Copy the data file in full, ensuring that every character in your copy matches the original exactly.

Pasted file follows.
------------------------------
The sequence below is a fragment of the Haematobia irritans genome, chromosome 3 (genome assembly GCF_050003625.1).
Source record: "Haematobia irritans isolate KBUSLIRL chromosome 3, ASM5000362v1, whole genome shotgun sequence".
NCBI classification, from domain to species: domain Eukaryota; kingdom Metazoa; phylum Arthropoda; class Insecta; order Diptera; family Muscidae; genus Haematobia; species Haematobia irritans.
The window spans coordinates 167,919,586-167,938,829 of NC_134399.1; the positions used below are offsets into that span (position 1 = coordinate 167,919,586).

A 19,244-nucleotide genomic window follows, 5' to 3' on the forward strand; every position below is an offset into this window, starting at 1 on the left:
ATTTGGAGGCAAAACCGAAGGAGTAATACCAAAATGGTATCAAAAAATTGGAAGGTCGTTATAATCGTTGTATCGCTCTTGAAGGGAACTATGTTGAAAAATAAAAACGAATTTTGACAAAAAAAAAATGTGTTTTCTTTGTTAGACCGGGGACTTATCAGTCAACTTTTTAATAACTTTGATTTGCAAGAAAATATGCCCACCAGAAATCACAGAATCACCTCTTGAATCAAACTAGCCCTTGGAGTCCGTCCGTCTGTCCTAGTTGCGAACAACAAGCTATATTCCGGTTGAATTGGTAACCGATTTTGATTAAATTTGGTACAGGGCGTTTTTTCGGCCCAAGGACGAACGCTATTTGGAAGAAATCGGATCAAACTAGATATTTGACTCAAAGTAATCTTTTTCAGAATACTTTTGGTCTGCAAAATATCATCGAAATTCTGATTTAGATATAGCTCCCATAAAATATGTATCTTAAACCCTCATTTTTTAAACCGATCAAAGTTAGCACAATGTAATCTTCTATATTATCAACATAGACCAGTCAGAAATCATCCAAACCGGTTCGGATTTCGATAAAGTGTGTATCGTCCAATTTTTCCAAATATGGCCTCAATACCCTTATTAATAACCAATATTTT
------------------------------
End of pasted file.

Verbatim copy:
The sequence below is a fragment of the Haematobia irritans genome, chromosome 3 (genome assembly GCF_050003625.1).
Source record: "Haematobia irritans isolate KBUSLIRL chromosome 3, ASM5000362v1, whole genome shotgun sequence".
NCBI classification, from domain to species: domain Eukaryota; kingdom Metazoa; phylum Arthropoda; class Insecta; order Diptera; family Muscidae; genus Haematobia; species Haematobia irritans.
The window spans coordinates 167,919,586-167,938,829 of NC_134399.1; the positions used below are offsets into that span (position 1 = coordinate 167,919,586).

A 19,244-nucleotide genomic window follows, 5' to 3' on the forward strand; every position below is an offset into this window, starting at 1 on the left:
ATTTGGAGGCAAAACCGAAGGAGTAATACCAAAATGGTATCAAAAAATTGGAAGGTCGTTATAATCGTTGTATCGCTCTTGAAGGGAACTATGTTGAAAAATAAAAACGAATTTTGACAAAAAAAAAATGTGTTTTCTTTGTTAGACCGGGGACTTATCAGTCAACTTTTTAATAACTTTGATTTGCAAGAAAATATGCCCACCAGAAATCACAGAATCACCTCTTGAATCAAACTAGCCCTTGGAGTCCGTCCGTCTGTCCTAGTTGCGAACAACAAGCTATATTCCGGTTGAATTGGTAACCGATTTTGATTAAATTTGGTACAGGGCGTTTTTTCGGCCCAAGGACGAACGCTATTTGGAAGAAATCGGATCAAACTAGATATTTGACTCAAAGTAATCTTTTTCAGAATACTTTTGGTCTGCAAAATATCATCGAAATTCTGATTTAGATATAGCTCCCATAAAATATGTATCTTAAACCCTCATTTTTTAAACCGATCAAAGTTAGCACAATGTAATCTTCTATATTATCAACATAGACCAGTCAGAAATCATCCAAACCGGTTCGGATTTCGATAAAGTGTGTATCGTCCAATTTTTCCAAATATGGCCTCAATACCCTTATTAATAACCAATATTTT